• Development of an internal cultural awareness and learning program.
  • Participation in viewings of documentaries “The Last Daughter” and Kinchella Boys Home “We Were Just Little Boys” culminating in personal reflections and group discussion forums.
  • Collaboration with Supply Nation to distribute Christmas gifts to all employees. 
  • Visits to significant cultural sites as part of new employee induction. 
  • Publication of an organisational statement in support of a Yes vote for a First Nations Voice to Parliament. 
  • Active involvement in community events on January 26th, 2024. 
  • Revision of our organisational Acknowledgement of Country, incorporating a grief and loss context. 

Unveiling our artwork from The Torch

The Torch provides arts vocational support to Indigenous offenders and ex-offenders in Victoria through its Indigenous Arts in Prisons and Community program. 

The Torch supports Indigenous men and women, both in prisons and post-release in Victoria, to explore their indigenous culture and identity through practicing art. 

Through our Reflect RAP process, the Griefline team has engaged in reflection on the grief and trauma experienced by First Nations Australians. Through this process, we have identified aspects of our communications and program structure that have not been considered culturally inclusive or inviting, based on feedback from individuals who identify as Aboriginal and Torres Strait Islander.  

Our Reflect RAP outlines the steps we are taking to enhance our communications and operations to make them more inclusive and culturally informed. As part of this process, we are thrilled to unveil the magnificent artwork we recently acquired from The Torch. This artwork is licensed by Griefline for integration into our visual communications.

About the artwork 

Luke Mc  

Wulgurukaba  

Southern Songlines #3, 2024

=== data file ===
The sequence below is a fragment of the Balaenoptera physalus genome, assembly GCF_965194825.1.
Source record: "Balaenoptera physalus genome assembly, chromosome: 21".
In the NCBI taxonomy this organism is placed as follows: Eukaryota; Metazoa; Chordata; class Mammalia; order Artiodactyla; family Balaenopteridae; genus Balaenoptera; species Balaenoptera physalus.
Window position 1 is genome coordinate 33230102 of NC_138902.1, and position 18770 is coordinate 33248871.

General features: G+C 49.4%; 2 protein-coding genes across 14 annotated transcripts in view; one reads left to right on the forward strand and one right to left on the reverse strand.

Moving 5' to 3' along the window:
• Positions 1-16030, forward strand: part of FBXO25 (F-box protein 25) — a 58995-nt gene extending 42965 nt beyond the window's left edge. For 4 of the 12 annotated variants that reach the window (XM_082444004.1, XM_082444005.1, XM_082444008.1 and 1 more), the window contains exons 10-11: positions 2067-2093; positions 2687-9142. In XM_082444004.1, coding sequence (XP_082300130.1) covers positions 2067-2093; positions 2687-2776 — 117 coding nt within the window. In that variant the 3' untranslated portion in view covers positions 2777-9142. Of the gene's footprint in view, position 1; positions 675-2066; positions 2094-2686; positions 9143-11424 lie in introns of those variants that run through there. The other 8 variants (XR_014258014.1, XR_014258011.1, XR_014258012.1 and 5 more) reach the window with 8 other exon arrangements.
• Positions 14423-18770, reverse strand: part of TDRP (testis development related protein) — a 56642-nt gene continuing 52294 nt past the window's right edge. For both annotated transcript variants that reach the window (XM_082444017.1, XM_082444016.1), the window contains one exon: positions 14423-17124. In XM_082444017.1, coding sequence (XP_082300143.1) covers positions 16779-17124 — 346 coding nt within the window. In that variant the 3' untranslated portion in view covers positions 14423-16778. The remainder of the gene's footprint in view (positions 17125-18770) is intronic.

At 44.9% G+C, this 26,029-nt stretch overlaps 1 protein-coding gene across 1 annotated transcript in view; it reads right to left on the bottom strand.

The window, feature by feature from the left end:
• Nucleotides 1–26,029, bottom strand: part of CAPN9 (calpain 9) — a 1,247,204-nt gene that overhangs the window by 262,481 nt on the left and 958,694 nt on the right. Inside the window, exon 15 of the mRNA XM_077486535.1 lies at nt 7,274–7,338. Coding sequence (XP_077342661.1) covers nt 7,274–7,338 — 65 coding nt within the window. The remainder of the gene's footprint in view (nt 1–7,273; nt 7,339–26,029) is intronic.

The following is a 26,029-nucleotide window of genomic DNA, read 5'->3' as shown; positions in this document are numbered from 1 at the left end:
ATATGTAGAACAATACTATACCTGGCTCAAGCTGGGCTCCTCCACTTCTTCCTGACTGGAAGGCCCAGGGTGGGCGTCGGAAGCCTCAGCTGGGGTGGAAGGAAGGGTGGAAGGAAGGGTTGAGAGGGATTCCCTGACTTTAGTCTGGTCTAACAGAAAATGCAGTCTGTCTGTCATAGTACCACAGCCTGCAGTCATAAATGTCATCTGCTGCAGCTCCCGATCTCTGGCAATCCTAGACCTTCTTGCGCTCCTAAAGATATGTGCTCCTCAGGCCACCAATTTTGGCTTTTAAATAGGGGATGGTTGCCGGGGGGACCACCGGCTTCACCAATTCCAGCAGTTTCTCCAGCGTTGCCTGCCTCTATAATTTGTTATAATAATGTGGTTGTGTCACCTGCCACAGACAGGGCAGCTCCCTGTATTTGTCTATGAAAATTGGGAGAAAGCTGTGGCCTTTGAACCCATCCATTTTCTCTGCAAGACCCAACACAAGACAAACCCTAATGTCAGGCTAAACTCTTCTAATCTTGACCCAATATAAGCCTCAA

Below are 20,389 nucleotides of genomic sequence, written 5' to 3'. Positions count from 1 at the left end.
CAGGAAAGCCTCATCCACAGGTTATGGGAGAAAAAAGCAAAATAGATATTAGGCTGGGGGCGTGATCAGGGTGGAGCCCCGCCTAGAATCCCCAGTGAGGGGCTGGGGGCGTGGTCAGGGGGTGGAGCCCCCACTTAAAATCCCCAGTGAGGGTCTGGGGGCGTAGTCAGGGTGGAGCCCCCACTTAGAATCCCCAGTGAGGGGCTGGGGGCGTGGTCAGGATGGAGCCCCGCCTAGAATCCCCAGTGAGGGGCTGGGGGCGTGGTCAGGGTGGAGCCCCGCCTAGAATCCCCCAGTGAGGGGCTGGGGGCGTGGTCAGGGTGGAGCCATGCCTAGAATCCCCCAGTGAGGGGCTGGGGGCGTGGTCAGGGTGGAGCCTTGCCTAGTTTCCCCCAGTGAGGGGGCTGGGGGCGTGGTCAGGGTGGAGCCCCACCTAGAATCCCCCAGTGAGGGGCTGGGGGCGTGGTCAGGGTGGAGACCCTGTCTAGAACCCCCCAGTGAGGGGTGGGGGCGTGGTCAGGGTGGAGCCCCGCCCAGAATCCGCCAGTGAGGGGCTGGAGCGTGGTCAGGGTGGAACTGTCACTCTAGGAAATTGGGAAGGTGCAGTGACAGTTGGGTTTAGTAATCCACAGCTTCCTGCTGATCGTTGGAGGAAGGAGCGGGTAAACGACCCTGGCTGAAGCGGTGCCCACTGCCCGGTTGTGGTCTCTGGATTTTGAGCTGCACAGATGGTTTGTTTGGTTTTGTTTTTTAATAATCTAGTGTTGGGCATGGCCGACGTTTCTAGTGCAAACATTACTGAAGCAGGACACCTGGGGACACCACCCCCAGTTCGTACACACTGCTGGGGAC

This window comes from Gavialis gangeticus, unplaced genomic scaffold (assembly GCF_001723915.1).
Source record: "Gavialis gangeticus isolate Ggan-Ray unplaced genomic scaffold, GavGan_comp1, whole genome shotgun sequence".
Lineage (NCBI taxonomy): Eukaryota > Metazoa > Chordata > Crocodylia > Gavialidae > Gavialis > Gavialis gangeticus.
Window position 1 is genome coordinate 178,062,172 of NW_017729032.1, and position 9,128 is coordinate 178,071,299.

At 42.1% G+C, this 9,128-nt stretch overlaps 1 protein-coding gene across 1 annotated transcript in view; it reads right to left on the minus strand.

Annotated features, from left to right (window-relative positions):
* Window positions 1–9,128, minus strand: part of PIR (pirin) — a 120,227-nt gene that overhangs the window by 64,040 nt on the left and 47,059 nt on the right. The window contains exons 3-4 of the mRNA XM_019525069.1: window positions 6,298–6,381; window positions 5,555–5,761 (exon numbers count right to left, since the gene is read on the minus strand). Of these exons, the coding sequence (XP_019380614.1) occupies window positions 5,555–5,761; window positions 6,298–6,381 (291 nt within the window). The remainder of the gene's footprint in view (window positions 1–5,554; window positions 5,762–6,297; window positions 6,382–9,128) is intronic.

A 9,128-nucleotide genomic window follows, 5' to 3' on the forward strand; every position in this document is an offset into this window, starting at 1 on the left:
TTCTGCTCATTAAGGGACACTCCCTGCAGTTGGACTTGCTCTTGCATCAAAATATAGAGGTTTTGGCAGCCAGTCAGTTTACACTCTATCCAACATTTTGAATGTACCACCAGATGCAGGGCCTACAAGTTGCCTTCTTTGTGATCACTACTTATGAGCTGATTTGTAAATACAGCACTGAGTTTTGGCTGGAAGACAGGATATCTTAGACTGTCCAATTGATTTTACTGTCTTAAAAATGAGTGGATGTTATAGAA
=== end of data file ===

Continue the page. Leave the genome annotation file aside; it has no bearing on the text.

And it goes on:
Acrylic on canvas  

Songlines are ways that information is passed between tribes and generations. They can be dance, music, stories or artwork. Songlines teach us love and law. They enable us to navigate the land, teach us creations stories and give important information relating to seasonal hunting and gathering, Custodians of the lands and the right time to burn the land. This series of paintings is my interpretation of Songlines. 

For Griefline, the artwork represents a vibrant expression of culture, history, and resilience. Each stroke carries the weight of tradition and the wisdom of generations past, inviting us to embark on a journey of understanding and healing. 

At the heart of Griefline’s mission lies the belief in the power of storytelling and connection to navigate the complexities of grief. The concept of Songlines, as beautifully depicted in the artwork, mirrors this ethos. Just as Songlines serve as pathways for the transmission of knowledge and wisdom among Aboriginal nations and across generations, Griefline serves as a conduit for fostering courageous conversations and offering community support in times of loss. 

The artist’s interpretation of Songlines embodies the essence of love, law, and communal harmony. The painting not only offers a visual representation of cultural heritage but also serves as poignant reminders of the interconnectedness of life, loss, and growth. By integrating this artwork into our visual communications, we honour the resilience of Indigenous cultures and underscore the universality of grief experiences. 

Through the vibrant colours and intricate symbolism of the artwork, we invite our community to embrace their grief journey as a sacred Songline, filled with stories of strength, adaptation, and renewal. Just as the Songlines guide Custodians of the lands, this painting guides us toward understanding, acceptance, and ultimately, transformation.